Kate Spade in 2004. (Bebeto Matthews/AP)

Fashion designer Kate Spade, 55, was found dead in her Park Avenue apartment Tuesday in New York. The cause of death, according to medical examiners, was suicide. Columnist Christine Emba and Global Opinions editor Karen Attiah sat down to talk about Spade’s life and the role her work played in their own lives. The conversation has been edited for clarity.

Christine: I first saw [news of her death on Tuesday] trending on Twitter, and I was shocked. What about you?

Karen: Yeah, I was definitely stunned at my desk when the alert came out. At least on social media, I did notice how almost immediately people were cautioning about how to talk about suicide and telling journalists to be careful with the words they used (i.e. avoiding the phrase “committing suicide”). A lot of people started sharing links and phone numbers to crisis hotlines.

It’s just so sad, though. Her brand represented brightness and hope and optimism — a stark contrast to how her life ended.

Christine: Right, I think the first response was just a real surprise at how it happened, because it seemed so at odds with how we envisioned her and her brand. But then came the remembrances. It was so fascinating to see the role that Kate Spade played in women’s lives, and the different things that she seemed to symbolize. There were so many “my first grown-up bag!” stories!

Karen: So many of my friends of all backgrounds, black, white and brown, were sharing pictures of their first Kate Spade bag and the story behind how they got it.

For me, as a ’90s kid growing up in Dallas, I remember seeing a Kate Spade bag for the first time from one of my friends who always had the latest designer anything. It was a small dark pink nylon tote. I think it was the first time I realized that there was such a thing as “luxury bags.” And my first time realizing that people could use handbags to signal some sort of social status.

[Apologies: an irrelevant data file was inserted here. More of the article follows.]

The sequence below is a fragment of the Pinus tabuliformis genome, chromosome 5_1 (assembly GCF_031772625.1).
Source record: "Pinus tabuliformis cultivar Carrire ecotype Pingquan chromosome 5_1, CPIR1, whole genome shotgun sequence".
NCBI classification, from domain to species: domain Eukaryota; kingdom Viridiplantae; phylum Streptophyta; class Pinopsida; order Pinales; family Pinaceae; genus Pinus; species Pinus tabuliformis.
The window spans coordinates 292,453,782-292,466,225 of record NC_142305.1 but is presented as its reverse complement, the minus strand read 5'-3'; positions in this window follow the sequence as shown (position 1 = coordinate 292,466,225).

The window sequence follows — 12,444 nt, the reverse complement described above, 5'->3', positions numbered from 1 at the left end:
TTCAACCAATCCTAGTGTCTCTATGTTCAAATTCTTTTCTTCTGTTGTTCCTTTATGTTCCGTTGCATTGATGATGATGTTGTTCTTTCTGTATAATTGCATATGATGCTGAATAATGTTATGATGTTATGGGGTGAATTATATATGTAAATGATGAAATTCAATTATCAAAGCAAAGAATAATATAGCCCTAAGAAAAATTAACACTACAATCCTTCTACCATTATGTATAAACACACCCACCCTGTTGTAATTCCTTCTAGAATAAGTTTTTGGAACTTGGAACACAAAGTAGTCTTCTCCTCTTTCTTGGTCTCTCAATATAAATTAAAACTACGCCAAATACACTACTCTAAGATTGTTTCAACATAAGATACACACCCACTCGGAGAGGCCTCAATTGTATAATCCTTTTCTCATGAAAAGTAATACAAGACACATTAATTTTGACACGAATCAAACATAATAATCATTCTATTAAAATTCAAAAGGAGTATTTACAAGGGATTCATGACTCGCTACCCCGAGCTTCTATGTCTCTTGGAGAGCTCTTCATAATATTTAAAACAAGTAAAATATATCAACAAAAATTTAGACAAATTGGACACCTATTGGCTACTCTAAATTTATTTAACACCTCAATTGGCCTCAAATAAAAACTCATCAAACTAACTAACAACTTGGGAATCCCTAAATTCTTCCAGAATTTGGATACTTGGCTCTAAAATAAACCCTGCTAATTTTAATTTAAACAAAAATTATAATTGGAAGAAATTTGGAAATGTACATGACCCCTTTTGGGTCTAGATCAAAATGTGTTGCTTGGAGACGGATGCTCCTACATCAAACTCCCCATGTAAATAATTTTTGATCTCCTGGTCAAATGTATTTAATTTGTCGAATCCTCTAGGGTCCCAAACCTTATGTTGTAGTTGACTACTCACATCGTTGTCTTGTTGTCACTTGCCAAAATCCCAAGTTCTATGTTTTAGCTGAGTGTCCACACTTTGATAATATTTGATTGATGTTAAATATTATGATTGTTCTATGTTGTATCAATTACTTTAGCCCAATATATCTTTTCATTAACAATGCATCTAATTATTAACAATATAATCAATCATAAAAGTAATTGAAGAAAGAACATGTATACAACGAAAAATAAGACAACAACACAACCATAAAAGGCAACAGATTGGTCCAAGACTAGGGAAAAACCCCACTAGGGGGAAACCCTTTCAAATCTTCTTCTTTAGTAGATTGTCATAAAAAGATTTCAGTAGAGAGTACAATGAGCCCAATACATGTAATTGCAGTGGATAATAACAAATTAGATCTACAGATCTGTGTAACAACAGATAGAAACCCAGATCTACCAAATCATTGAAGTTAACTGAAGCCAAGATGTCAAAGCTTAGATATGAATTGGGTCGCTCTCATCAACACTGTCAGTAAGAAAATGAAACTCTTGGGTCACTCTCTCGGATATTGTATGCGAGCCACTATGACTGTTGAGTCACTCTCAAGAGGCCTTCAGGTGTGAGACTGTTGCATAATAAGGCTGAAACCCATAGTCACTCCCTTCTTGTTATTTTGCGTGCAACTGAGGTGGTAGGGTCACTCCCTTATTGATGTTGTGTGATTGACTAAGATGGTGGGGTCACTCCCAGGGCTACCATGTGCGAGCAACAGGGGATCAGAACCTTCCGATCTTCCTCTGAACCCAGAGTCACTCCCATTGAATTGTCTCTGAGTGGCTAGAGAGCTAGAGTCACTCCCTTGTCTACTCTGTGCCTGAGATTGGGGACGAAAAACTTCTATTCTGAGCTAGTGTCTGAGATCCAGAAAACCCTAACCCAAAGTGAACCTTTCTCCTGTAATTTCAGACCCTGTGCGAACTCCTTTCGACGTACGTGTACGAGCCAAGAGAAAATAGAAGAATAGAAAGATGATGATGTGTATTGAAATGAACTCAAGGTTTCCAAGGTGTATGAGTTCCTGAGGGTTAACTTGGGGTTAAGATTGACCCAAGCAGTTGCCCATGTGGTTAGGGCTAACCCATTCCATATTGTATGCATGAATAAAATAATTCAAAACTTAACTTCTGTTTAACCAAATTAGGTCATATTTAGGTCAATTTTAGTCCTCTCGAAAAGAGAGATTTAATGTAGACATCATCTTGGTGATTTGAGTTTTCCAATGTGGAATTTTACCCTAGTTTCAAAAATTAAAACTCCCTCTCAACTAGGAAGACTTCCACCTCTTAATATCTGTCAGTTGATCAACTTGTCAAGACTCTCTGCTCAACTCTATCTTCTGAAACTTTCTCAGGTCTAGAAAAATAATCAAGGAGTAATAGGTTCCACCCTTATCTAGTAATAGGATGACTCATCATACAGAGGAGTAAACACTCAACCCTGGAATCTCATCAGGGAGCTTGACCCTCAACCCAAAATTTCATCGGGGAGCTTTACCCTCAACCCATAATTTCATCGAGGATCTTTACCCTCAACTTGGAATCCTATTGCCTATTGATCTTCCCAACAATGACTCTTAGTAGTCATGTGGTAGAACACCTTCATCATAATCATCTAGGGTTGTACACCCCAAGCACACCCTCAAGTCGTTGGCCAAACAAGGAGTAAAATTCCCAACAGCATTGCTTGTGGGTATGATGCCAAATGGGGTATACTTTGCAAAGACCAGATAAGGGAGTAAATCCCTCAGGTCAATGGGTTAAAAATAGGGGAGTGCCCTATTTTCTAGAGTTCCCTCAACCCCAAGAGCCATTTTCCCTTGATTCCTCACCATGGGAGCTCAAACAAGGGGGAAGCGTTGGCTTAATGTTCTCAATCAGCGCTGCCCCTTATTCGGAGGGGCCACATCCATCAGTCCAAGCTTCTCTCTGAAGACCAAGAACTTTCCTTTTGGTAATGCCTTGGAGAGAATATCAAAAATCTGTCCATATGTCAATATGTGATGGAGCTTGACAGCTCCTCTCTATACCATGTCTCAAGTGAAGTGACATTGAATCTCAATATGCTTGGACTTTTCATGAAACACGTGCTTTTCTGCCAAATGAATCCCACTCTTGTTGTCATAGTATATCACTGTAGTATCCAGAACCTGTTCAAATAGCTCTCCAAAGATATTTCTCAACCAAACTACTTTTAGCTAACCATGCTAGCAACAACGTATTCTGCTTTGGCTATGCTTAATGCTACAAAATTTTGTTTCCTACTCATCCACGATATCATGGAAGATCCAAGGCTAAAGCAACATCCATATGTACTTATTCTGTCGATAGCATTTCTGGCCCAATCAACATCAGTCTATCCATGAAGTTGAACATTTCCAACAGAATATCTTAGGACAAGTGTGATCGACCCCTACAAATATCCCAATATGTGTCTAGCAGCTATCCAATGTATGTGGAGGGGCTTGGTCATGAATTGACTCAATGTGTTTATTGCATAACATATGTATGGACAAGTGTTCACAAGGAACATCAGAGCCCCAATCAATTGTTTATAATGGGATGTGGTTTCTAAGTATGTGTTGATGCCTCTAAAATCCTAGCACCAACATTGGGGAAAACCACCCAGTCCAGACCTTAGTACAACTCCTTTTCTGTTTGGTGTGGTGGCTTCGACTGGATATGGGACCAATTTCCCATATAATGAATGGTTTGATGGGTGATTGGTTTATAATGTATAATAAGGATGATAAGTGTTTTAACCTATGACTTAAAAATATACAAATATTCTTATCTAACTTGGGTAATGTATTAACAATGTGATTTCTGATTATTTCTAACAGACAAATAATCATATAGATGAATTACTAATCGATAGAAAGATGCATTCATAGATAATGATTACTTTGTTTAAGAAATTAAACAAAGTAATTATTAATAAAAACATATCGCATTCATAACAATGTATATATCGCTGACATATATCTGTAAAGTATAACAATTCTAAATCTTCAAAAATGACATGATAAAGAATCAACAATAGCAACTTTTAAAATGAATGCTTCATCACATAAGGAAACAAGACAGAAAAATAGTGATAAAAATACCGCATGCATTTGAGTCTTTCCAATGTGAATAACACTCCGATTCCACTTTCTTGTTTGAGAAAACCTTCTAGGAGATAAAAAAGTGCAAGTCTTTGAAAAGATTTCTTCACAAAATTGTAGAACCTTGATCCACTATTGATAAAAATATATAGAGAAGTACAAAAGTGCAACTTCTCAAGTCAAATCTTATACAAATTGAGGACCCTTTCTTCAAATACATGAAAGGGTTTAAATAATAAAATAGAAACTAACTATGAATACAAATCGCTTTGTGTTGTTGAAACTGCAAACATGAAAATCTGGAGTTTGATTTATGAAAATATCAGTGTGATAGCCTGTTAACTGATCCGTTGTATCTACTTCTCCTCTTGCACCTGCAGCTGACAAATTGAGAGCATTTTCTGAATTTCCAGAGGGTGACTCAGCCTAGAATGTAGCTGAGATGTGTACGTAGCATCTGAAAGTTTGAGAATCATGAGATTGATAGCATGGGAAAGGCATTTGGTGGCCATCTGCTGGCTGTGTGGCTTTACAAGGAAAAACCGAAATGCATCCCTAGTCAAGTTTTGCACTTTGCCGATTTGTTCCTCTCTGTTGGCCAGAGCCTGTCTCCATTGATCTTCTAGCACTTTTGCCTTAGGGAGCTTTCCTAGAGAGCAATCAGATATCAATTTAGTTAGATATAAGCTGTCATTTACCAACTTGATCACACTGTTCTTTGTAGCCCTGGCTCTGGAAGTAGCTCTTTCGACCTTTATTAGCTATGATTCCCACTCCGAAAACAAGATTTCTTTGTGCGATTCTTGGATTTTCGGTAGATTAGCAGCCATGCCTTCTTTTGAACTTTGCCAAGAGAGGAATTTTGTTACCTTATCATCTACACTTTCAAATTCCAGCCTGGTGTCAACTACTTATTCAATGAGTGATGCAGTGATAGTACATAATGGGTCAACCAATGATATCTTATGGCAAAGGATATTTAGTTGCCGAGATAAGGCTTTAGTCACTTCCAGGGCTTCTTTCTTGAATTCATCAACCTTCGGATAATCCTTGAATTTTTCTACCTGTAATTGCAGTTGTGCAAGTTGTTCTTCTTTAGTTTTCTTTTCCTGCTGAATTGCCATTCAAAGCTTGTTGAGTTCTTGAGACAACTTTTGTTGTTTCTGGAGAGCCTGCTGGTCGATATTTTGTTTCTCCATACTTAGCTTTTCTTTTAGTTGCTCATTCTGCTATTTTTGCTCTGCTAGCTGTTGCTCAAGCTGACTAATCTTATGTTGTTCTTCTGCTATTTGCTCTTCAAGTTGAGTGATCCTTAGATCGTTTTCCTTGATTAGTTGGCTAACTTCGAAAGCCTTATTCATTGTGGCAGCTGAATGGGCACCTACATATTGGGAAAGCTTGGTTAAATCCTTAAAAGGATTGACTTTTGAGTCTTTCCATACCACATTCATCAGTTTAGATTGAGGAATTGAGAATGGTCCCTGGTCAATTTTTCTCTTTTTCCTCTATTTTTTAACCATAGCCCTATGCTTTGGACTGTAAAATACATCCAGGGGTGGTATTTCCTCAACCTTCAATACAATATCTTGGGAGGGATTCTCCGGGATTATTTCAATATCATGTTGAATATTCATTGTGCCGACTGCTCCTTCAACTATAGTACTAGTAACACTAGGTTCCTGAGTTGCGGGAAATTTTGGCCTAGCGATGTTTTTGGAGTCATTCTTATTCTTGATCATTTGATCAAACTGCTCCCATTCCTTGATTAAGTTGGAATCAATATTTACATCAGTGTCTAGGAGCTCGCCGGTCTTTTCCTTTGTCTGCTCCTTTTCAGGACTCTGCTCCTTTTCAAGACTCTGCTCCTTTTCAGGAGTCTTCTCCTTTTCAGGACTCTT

Christine: But at the same time, her brand was “affordable luxury,” wasn’t it? And I think that’s why they became so popular across the spectrum. They were the sort of bag that if you saved up for a bit, you could buy and be part of. Which was maybe why so many women wrote about her bags being their bridge to adulthood. A symbol of self-sufficiency, in a way. Young, scrappy, independent — but still cute and put-together.

Karen: Exactly. And who knows — also perhaps representing the optimism of the good ol’ Clinton years.

I think of Kate Spade and “Sex and the City” together in many ways. This was how to be a woman who was independent, on her own, hopeful about the world, and yet could use fashion to say something. The fact that Kate Spade passed the same week of the 20th anniversary of the first airing of “Sex and the City” is striking.

Christine: I think both Kate Spade (her bags, her later empire) and the “Sex and the City” phenomenon both stood in for a particular kind of identity.

Karen: Fun! Optimism! Color! Empowerment! Friends! Travel!

Christine: It was one that women could relate to, but was also a lot to live up to.

Karen: Perhaps even too much for Kate Spade herself. Where does that leave the rest of us?

Christine: There’s an underlying tension there, that Kate Spade’s passing embodies in some way.

Karen: That’s the thing right? We are seeing these stories about how the pressure to live up to these ideals as women leads to depression, anxiety and a host of other ills.

This all makes me think of other female entrepreneurs taking their own lives. The last time I was shocked like this was when I found out the co-founder of Miss Jessie’s — a hair care line for black women with natural hair — died by suicide [four] years ago. And the founder of For Brown Girls. It makes me wonder: What are the tolls that entrepreneurship takes on women?

Christine: To be whimsical, optimistic, sweet, sexy, exciting, charming, and a career success at the same time — that’s a lot of pressure. Maybe this is a moment to rethink some of our expectations and facades.

Karen: Her aesthetic was gold! Pink! Green! Stripes! Polka dots! In some ways, it was very girly — things that female children would like — yet for grown women, it sent mixed messages. Personally, as an adult I did find myself feeling a bit like the optimism was too much.

Christine: And looking at the fashion landscape, it also seems like we’re moving away from these very traditional portrayals of femininity. Toward androgyny, toward more muted tones, toward skepticism, perhaps.

But Kate Spade still inspired a lot of us. I will miss her and her work.

Karen: Me, too. I have a paperweight of hers that said “Live Colorfully.” It’s still a good rule to live by. I just wish she had found more peace and happiness in her own life.